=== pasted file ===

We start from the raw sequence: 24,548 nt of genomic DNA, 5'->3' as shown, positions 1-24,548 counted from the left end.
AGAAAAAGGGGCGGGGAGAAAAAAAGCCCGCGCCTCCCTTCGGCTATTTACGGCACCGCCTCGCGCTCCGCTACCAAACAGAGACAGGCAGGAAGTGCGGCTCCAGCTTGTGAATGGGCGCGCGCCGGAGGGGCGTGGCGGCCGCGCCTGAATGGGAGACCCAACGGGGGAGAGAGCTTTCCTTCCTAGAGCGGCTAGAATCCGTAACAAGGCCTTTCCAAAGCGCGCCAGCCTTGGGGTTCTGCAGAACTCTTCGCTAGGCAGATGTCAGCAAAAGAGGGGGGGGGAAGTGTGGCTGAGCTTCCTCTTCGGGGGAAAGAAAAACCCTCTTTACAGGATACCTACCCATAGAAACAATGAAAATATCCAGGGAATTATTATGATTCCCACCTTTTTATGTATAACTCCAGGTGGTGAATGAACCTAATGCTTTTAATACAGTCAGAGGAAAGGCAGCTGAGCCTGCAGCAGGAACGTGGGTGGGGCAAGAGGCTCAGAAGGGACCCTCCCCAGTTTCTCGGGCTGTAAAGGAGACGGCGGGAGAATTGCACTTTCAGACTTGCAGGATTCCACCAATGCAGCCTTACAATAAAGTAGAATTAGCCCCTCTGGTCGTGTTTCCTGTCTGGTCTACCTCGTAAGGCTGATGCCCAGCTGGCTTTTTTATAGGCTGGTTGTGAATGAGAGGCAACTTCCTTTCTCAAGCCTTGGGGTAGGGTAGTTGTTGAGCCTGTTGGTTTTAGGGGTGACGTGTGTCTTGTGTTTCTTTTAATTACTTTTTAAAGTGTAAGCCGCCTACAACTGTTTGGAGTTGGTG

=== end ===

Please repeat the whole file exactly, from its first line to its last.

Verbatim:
We start from the raw sequence: 24,548 nt of genomic DNA, 5'->3' as shown, positions 1-24,548 counted from the left end.
AGAAAAAGGGGCGGGGAGAAAAAAAGCCCGCGCCTCCCTTCGGCTATTTACGGCACCGCCTCGCGCTCCGCTACCAAACAGAGACAGGCAGGAAGTGCGGCTCCAGCTTGTGAATGGGCGCGCGCCGGAGGGGCGTGGCGGCCGCGCCTGAATGGGAGACCCAACGGGGGAGAGAGCTTTCCTTCCTAGAGCGGCTAGAATCCGTAACAAGGCCTTTCCAAAGCGCGCCAGCCTTGGGGTTCTGCAGAACTCTTCGCTAGGCAGATGTCAGCAAAAGAGGGGGGGGGAAGTGTGGCTGAGCTTCCTCTTCGGGGGAAAGAAAAACCCTCTTTACAGGATACCTACCCATAGAAACAATGAAAATATCCAGGGAATTATTATGATTCCCACCTTTTTATGTATAACTCCAGGTGGTGAATGAACCTAATGCTTTTAATACAGTCAGAGGAAAGGCAGCTGAGCCTGCAGCAGGAACGTGGGTGGGGCAAGAGGCTCAGAAGGGACCCTCCCCAGTTTCTCGGGCTGTAAAGGAGACGGCGGGAGAATTGCACTTTCAGACTTGCAGGATTCCACCAATGCAGCCTTACAATAAAGTAGAATTAGCCCCTCTGGTCGTGTTTCCTGTCTGGTCTACCTCGTAAGGCTGATGCCCAGCTGGCTTTTTTATAGGCTGGTTGTGAATGAGAGGCAACTTCCTTTCTCAAGCCTTGGGGTAGGGTAGTTGTTGAGCCTGTTGGTTTTAGGGGTGACGTGTGTCTTGTGTTTCTTTTAATTACTTTTTAAAGTGTAAGCCGCCTACAACTGTTTGGAGTTGGTG